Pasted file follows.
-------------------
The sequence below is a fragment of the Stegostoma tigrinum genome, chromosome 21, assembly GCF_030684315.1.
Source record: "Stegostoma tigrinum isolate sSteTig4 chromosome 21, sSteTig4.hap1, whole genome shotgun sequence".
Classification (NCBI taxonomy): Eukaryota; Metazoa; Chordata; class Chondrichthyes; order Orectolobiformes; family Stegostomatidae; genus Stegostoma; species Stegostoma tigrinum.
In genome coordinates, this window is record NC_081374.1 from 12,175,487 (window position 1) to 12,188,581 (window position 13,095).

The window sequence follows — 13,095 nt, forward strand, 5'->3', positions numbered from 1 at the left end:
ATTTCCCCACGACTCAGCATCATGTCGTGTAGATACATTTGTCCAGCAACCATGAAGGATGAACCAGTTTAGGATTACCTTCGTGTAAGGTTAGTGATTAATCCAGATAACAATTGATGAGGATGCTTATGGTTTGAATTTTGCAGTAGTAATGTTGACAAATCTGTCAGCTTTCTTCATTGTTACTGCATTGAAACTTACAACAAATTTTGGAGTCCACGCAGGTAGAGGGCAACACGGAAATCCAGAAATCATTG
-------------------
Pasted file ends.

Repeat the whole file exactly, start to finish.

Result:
The sequence below is a fragment of the Stegostoma tigrinum genome, chromosome 21, assembly GCF_030684315.1.
Source record: "Stegostoma tigrinum isolate sSteTig4 chromosome 21, sSteTig4.hap1, whole genome shotgun sequence".
Classification (NCBI taxonomy): Eukaryota; Metazoa; Chordata; class Chondrichthyes; order Orectolobiformes; family Stegostomatidae; genus Stegostoma; species Stegostoma tigrinum.
In genome coordinates, this window is record NC_081374.1 from 12,175,487 (window position 1) to 12,188,581 (window position 13,095).

The window sequence follows — 13,095 nt, forward strand, 5'->3', positions numbered from 1 at the left end:
ATTTCCCCACGACTCAGCATCATGTCGTGTAGATACATTTGTCCAGCAACCATGAAGGATGAACCAGTTTAGGATTACCTTCGTGTAAGGTTAGTGATTAATCCAGATAACAATTGATGAGGATGCTTATGGTTTGAATTTTGCAGTAGTAATGTTGACAAATCTGTCAGCTTTCTTCATTGTTACTGCATTGAAACTTACAACAAATTTTGGAGTCCACGCAGGTAGAGGGCAACACGGAAATCCAGAAATCATTG